A group of business-oriented friends pooled resources to start up an affiliate marketing company. They meet with several mid-scale companies and offer to promote and sell their products for a certain percentage on each purchase triggered through their site. They proceed to hire a team of marketers and advertisers to launch and execute campaigns spanning six months. This cost them $30,000. To calculate their CAC, they will divide the money spent acquiring customers by the number of clients they get during those six months. Of course, anything beyond six months might complicate the calculation.
Let’s look at another scenario.
A certain firm is into the production and sales of animal food. They executed several marketing and advertising campaigns the previous month. This cost the firm $50,000, and in turn, the campaigns yielded 5,000 customers/orders for animal food. Calculating the CAC for that month will be pretty straightforward. It will be $10.
Now, this might look insignificant for an entire company.
Let’s assume that the average value of each order placed by a client is worth $30, and the company has a 100% turnover from each purchase. This will mean that the company will make an average of $15 profit from each purchase and $3 from each client (this will be used to settle staff salaries, site hosting, rent, and miscellaneous expenses). Are you wondering how we arrived at $3?
The average value per order is $30. Divide it by the total CAC of $10 to get the CAC per client.
From this scenario, it’s obvious that this firm is still struggling because 3 dollars from 5000 orders will amount to 15,000 dollars which is barely enough to foot the expenses mentioned above. What if these clients patronize only once? How worse can it possibly get?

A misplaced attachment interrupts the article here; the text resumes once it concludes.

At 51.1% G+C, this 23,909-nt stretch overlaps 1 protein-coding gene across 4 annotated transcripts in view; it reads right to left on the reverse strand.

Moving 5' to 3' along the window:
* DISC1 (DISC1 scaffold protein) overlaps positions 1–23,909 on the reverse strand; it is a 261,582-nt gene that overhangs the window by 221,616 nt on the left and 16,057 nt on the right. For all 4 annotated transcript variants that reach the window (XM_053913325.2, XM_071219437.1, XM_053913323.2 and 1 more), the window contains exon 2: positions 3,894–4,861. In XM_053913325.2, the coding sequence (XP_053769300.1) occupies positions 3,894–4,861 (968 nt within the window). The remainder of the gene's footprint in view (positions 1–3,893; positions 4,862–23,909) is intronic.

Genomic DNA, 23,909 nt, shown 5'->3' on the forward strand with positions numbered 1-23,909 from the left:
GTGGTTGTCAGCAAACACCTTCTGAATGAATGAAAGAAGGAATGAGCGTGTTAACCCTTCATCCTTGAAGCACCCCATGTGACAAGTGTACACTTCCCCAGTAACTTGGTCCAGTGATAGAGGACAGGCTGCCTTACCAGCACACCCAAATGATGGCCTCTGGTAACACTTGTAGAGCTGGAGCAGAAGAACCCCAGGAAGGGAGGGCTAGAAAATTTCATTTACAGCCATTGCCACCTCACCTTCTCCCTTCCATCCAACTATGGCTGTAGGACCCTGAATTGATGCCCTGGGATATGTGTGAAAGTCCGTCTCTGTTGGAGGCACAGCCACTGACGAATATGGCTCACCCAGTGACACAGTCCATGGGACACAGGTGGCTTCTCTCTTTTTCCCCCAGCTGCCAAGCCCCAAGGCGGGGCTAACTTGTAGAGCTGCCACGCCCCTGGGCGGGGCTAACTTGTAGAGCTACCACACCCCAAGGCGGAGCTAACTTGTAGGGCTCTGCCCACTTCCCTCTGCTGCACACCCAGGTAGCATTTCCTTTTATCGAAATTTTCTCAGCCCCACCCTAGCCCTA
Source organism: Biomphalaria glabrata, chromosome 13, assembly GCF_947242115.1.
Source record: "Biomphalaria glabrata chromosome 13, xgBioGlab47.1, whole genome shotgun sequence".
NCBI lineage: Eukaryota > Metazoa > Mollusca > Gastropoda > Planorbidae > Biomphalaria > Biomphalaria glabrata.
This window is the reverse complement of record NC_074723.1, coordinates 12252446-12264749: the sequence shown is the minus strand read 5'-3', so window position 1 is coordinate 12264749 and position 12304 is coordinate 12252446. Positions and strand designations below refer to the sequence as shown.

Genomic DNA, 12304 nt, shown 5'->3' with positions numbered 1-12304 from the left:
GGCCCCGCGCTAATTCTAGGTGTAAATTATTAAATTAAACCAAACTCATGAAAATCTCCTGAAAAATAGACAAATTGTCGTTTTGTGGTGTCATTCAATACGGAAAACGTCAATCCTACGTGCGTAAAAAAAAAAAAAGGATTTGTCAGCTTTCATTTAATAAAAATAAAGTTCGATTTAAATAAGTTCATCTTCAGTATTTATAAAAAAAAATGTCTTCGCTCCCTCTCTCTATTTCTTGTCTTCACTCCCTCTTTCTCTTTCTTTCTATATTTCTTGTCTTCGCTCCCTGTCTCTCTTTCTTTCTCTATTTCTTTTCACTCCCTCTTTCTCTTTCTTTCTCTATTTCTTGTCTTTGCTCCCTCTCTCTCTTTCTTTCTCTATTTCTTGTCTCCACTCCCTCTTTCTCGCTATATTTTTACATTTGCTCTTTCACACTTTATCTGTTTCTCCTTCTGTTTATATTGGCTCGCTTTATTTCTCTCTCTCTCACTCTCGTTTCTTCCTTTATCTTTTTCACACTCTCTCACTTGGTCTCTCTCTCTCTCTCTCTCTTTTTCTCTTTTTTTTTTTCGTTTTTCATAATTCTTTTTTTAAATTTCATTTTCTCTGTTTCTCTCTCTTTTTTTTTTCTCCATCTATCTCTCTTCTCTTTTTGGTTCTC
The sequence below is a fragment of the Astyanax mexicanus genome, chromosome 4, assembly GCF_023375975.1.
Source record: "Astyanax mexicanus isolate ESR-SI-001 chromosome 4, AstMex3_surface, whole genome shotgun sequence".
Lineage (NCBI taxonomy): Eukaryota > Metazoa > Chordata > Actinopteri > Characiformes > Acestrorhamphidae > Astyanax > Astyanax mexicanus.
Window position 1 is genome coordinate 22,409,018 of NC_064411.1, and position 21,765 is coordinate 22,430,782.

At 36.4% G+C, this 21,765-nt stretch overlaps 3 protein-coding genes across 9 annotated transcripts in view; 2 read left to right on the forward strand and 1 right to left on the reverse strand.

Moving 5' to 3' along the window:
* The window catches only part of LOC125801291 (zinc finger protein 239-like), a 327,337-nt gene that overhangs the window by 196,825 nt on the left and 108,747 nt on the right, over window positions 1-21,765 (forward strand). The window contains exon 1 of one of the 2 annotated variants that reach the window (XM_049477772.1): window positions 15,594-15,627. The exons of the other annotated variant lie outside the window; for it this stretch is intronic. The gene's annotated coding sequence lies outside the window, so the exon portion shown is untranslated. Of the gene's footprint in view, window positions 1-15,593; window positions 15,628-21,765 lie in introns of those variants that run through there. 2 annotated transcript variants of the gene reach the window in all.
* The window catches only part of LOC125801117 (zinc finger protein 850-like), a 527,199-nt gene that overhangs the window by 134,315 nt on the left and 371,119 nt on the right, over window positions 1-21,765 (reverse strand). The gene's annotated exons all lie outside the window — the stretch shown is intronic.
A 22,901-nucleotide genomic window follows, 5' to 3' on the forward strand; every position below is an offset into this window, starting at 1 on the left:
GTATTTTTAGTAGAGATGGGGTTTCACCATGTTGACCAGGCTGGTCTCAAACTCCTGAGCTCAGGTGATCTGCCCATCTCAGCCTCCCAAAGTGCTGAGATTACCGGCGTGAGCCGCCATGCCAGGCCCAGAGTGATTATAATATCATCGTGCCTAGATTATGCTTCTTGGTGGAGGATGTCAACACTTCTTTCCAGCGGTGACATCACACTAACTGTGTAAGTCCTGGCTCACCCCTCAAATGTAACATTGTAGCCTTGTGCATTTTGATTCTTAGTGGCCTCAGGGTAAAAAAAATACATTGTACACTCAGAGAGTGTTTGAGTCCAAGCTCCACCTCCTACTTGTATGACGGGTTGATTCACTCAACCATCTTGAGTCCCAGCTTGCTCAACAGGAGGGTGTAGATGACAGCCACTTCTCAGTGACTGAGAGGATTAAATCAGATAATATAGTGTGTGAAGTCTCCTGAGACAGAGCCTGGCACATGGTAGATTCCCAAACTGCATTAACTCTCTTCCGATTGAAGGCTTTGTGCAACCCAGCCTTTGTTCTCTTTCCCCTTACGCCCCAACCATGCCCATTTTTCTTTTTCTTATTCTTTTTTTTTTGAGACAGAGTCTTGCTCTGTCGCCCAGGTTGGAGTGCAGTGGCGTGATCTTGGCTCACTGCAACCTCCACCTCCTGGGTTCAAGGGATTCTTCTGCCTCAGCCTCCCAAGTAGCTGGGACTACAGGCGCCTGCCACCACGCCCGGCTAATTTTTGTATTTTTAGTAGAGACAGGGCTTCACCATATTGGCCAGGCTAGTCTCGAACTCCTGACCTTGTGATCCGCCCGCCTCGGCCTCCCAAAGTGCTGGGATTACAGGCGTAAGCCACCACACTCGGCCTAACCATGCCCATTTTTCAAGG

This is where customer lifetime value pitches in. This metric can be calculated by multiplying the average annual sales quantity by the average period a client has been with the firm.
How to Improve Customer Acquisition Cost?
Firstly, this can be done by enhancing the site’s conversion metrics. Improve or experiment with new checkout interfaces to discourage clients from abandoning their shopping carts. Also, make the landing page more attractive and SEO-friendly. Finally, improve the site’s overall loading speed and optimization.
Secondly, increase the acquisition value of your clients. You can do this by coming up with innovative ways to keep them longer on your site. This will lead to them buying more of your products. For instance, a company that sells mobile phones can display related product catalogs to any customer who adds a phone to their shopping cart. As a result, related products such as a phone pouch, protective screen cover, earphones, and headphones will likely be purchased by a customer who just added a phone to their shopping cart.
Thirdly, you need to enhance customer relations. This improves the rate of clients/customers retention by an organization.
This article contains details on the meaning of CAC, the elements involved in CAC, how it can be calculated or measured, a sneak peek into a related metric known as CLV (customer lifetime value), and how CAC can be enhanced for the benefit of the firm.
We’ll love to hear your thoughts on this article. What do you think about the elements here? Also, are there other ways to improve the customer acquisition cost for a company? Let us know your thoughts.
Do you want to analysis your customer acquisition costs? AbstractOps helps manage and automates your HR, finance, and legal ops so that you can focus on your customers. If you have any questions about how to improve your customer acquisition costs, email us at email@example.com. We’ll do our best to help.